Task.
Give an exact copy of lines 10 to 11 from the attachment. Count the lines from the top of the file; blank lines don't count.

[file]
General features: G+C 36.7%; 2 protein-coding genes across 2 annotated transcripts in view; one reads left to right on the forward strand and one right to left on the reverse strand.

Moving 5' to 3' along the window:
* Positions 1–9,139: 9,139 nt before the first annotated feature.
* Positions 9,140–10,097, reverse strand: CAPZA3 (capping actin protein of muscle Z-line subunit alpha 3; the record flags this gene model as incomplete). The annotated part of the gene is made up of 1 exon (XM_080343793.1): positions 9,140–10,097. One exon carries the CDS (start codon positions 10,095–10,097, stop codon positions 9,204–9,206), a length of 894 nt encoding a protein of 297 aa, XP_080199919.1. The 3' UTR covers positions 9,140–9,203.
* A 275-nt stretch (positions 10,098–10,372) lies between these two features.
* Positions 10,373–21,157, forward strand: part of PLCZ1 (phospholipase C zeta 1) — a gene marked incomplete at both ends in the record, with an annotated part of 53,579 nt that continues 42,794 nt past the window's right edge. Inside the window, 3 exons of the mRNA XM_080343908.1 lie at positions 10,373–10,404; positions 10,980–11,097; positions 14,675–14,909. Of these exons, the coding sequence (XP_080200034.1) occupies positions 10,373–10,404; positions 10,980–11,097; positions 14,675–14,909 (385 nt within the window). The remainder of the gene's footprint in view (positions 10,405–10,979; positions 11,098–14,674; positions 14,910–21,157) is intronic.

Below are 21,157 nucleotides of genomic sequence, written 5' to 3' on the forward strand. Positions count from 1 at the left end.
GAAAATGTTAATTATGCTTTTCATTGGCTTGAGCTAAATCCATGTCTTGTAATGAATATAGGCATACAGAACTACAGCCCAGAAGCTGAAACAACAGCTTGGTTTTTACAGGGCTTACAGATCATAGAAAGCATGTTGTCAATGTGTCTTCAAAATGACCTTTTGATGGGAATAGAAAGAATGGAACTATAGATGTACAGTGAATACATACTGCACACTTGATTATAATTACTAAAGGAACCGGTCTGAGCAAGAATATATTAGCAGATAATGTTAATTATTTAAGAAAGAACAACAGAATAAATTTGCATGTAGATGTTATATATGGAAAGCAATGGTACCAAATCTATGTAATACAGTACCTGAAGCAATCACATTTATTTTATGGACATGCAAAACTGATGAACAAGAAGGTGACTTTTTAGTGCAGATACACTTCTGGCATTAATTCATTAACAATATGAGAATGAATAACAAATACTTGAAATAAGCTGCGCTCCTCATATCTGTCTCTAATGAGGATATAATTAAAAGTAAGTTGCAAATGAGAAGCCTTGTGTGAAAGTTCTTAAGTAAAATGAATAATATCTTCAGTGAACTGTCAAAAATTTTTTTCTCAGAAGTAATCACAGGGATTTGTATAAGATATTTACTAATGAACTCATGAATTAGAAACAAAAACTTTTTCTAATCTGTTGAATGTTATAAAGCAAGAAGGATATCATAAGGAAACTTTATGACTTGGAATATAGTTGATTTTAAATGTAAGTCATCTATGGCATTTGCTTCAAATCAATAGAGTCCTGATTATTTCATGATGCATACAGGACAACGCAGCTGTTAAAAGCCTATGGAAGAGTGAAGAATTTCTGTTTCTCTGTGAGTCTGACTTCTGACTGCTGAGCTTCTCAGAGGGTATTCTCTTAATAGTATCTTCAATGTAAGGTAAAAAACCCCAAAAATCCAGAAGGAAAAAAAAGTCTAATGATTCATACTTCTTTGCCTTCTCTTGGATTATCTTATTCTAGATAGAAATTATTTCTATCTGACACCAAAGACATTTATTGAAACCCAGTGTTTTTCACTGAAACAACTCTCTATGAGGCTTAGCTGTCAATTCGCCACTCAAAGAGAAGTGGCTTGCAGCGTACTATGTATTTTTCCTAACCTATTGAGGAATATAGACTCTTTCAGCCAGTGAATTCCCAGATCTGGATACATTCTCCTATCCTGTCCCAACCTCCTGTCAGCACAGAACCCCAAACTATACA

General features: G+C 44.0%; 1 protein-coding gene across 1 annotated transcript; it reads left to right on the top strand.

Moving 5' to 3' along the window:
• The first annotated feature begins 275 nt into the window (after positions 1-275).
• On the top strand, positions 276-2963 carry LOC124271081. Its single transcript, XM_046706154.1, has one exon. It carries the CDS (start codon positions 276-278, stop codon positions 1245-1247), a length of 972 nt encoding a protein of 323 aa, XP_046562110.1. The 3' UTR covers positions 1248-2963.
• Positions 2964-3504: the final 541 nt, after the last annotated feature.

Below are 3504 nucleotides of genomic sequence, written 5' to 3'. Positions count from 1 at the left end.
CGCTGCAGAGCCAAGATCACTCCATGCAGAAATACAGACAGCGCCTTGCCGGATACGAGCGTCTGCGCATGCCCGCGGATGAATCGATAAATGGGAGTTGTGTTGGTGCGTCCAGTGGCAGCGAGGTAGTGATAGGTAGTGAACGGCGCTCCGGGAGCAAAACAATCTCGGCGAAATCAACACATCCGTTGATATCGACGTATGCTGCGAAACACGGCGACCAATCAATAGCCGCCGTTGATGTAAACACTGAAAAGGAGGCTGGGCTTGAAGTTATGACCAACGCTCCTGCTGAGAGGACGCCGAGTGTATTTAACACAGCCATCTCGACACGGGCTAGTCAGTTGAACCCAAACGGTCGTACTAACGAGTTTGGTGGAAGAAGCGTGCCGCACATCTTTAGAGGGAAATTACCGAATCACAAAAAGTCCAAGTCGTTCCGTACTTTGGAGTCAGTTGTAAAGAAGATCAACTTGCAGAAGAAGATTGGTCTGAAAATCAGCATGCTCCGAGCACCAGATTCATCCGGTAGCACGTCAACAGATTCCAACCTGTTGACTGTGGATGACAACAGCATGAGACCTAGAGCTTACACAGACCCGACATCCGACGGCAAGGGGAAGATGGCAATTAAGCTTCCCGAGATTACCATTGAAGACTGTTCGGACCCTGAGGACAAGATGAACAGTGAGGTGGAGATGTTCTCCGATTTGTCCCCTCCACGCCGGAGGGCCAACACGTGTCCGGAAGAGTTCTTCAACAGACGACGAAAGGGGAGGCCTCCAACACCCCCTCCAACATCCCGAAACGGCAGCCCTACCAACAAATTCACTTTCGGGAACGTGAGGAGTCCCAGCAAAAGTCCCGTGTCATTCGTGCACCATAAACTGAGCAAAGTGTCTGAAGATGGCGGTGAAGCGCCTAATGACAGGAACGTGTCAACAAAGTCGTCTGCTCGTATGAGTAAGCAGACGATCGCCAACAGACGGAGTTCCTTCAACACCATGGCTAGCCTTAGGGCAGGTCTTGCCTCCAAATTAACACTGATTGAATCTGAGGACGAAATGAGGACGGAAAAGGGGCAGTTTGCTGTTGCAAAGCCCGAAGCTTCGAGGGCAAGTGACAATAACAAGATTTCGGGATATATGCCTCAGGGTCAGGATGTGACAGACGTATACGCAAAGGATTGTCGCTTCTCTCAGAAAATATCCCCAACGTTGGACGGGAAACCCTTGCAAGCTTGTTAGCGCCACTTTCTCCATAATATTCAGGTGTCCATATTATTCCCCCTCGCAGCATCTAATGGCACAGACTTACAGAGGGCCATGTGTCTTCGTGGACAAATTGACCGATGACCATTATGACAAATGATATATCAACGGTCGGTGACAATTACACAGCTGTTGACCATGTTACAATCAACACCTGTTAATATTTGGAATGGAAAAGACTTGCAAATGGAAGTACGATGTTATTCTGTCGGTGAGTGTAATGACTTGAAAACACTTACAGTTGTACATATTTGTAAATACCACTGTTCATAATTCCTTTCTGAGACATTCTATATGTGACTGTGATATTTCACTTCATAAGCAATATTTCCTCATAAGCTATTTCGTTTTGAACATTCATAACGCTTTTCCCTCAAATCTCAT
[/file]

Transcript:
Moving 5' to 3' along the window:
• The first annotated feature begins 275 nt into the window (after positions 1-275).